Red Deer city council was urged not to hamper the development potential of a large, newly subdivided downtown property by tying a height restriction to this land.
The property in question is directly south of the Sierra Grande adult condominium complex, between 48th and 49th Avenues and south of 45th Street.
It used to be the north-side parking lot of the Baymont Inn and Suites (formerly Red Deer Lodge) but was recently subdivided into its own lot.
Owners of the Baymont retained the parking lot to the south of the building for the use of their hotel/apartment patrons.
The subdivided lot, which stands between the hotel and the Sierra Grande condos, was recently put on the market. It’s the largest parcel of undeveloped land available in downtown Red Deer, according to co-owner Shaz Bharwani.
As it’s zoned C-1, Bharwani said it should not be tied to a height restriction since other C-1 properties do not have this limitation on their development.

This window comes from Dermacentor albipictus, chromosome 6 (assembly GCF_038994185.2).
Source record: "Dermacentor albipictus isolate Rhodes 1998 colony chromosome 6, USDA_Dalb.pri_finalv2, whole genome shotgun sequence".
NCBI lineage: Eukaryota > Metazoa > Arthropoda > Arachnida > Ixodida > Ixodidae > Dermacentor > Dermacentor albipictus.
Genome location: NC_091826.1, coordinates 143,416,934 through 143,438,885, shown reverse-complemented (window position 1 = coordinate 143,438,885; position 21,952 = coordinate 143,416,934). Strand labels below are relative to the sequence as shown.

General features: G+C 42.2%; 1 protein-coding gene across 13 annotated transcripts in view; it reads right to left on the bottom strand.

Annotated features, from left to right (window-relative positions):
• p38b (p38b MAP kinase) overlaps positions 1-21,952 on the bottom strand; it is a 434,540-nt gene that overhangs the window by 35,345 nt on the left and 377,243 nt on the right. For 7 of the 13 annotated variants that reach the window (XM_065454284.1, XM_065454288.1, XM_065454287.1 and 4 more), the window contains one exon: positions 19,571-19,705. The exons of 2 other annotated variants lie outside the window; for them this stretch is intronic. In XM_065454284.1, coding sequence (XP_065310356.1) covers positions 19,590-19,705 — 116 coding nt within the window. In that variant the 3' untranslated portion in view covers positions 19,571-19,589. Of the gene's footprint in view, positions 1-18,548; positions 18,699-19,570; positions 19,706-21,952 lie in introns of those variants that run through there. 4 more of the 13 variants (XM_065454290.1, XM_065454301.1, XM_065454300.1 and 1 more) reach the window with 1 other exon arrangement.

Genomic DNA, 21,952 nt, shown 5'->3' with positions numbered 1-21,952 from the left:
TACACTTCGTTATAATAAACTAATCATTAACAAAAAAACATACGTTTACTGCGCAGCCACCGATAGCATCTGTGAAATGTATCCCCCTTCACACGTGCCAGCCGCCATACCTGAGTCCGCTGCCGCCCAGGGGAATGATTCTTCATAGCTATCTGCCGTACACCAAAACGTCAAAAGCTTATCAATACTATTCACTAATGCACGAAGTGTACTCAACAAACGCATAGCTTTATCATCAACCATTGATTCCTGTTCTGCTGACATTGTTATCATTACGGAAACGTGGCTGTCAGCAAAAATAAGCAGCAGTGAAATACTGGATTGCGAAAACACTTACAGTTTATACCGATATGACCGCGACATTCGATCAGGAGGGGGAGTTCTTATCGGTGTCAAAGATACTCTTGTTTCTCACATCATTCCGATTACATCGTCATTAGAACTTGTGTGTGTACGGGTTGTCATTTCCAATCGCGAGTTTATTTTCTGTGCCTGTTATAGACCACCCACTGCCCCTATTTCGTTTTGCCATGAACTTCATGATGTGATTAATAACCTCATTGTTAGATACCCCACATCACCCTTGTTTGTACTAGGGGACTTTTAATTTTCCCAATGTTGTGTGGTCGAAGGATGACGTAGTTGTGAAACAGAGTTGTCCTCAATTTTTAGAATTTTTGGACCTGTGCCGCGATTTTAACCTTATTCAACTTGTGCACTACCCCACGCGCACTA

A four-storey limit was imposed on the property by the municipal development commission in 2018 when the Baymont Inn and Suites first applied to subdivide. At the time, Sierra residents raised concerns about a possible high-rise being developed that would impinge on their privacy and block out light.
After reviewing Bharwani’s concerns, Red Deer city planners concurred that the height restriction is unfair and punitive. They recommended city council defeat this bylaw.
But on Monday, the majority on city council approved first reading of a bylaw that retains the four-storey height limitation.
Like several other councillors, Lawrence Lee said he wanted to spur a public hearing on the issue to hear from affected residents. This will be scheduled in four weeks.
Bharwani was unimpressed by council’s vote. He said city council supposedly wants to encourage high-density downtown development but then hampers it with such a move.
Developers get more value for their land investment by being able to build upwards, the property owner added.
Councillors Ken Johnston, Frank Wong and Buck Buchanan had tried to defeat the height restriction.
Johnston reasoned that any proposal of more than four storeys would require MPC approval, which means area residents would be consulted anyway.
Height is only one aspect of a development, added Johnston. He noted how close a new structure is built to neighbours, and how it’s designed and landscaped are important factors that could help create a pleasing view and mitigate a sense of privacy loss.